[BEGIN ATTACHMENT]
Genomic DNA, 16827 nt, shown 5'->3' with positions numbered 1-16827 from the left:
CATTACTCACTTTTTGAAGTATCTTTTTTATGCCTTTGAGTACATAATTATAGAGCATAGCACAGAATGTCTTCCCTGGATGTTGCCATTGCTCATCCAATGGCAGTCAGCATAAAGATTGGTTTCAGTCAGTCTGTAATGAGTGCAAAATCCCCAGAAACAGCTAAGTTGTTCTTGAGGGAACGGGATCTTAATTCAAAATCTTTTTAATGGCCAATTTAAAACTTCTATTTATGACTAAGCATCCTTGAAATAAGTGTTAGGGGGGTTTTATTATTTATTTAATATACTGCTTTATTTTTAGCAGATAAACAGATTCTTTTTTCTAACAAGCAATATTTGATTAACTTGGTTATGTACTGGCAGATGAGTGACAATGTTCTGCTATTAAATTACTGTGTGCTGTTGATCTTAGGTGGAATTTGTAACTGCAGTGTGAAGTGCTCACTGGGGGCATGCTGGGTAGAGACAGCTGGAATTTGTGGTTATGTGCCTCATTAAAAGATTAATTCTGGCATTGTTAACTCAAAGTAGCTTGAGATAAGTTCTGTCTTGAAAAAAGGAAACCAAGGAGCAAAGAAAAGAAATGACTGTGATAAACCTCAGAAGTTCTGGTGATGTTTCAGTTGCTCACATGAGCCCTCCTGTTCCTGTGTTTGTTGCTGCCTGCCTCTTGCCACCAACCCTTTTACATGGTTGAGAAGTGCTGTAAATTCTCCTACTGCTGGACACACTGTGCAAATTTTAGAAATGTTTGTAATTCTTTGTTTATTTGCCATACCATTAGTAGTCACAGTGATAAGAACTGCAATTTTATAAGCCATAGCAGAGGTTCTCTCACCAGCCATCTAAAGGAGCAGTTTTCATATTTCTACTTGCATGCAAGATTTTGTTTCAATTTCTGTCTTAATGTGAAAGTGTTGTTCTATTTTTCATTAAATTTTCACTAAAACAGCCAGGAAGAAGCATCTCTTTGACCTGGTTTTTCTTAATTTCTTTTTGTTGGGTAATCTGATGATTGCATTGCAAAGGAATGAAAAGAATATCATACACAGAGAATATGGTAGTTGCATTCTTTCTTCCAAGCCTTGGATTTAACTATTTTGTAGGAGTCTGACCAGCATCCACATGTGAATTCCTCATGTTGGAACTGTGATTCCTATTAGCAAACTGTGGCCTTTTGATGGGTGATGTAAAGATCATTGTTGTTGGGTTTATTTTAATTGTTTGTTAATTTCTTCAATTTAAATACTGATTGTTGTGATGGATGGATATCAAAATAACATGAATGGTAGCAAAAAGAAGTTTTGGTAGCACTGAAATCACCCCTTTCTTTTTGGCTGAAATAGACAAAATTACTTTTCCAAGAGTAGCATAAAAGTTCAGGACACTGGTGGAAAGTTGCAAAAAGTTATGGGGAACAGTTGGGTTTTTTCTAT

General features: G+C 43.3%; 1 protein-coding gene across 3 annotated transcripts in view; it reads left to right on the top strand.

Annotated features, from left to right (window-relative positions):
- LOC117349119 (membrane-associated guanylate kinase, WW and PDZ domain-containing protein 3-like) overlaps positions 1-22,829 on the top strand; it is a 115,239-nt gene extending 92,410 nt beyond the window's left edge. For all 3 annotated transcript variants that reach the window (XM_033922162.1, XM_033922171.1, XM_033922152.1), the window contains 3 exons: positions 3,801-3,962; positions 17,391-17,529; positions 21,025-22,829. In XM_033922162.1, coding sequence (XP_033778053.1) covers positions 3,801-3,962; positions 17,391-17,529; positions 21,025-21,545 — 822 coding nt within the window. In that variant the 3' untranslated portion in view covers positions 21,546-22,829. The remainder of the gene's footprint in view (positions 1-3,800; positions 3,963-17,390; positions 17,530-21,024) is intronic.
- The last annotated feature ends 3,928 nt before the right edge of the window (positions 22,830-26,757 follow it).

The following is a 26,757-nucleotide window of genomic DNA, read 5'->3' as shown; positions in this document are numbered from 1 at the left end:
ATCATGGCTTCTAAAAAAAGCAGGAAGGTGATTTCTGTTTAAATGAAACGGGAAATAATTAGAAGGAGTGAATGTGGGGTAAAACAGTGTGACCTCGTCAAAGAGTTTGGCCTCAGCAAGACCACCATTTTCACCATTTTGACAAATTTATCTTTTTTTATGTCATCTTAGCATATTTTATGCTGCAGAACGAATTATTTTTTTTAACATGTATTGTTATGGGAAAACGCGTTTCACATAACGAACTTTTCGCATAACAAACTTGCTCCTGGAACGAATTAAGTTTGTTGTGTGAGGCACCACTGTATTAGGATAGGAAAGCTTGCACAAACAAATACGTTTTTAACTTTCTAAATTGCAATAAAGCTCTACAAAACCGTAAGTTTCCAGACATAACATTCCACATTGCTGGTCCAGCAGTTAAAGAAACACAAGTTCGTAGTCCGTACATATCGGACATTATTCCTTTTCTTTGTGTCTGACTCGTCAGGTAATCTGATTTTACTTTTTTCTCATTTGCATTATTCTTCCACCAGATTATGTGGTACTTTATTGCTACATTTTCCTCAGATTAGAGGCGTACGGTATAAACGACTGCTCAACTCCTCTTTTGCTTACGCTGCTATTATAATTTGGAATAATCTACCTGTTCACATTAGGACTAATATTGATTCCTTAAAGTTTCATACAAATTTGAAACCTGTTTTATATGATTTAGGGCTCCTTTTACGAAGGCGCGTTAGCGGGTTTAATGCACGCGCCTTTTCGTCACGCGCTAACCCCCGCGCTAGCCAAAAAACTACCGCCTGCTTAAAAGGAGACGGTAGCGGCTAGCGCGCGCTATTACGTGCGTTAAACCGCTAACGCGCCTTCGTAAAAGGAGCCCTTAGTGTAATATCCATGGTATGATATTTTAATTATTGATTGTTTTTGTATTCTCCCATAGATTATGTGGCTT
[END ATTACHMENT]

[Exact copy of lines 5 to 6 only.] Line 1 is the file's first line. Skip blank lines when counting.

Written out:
- LOC117349119 (membrane-associated guanylate kinase, WW and PDZ domain-containing protein 3-like) overlaps positions 1-22,829 on the top strand; it is a 115,239-nt gene extending 92,410 nt beyond the window's left edge. For all 3 annotated transcript variants that reach the window (XM_033922162.1, XM_033922171.1, XM_033922152.1), the window contains 3 exons: positions 3,801-3,962; positions 17,391-17,529; positions 21,025-22,829. In XM_033922162.1, coding sequence (XP_033778053.1) covers positions 3,801-3,962; positions 17,391-17,529; positions 21,025-21,545 — 822 coding nt within the window. In that variant the 3' untranslated portion in view covers positions 21,546-22,829. The remainder of the gene's footprint in view (positions 1-3,800; positions 3,963-17,390; positions 17,530-21,024) is intronic.
- The last annotated feature ends 3,928 nt before the right edge of the window (positions 22,830-26,757 follow it).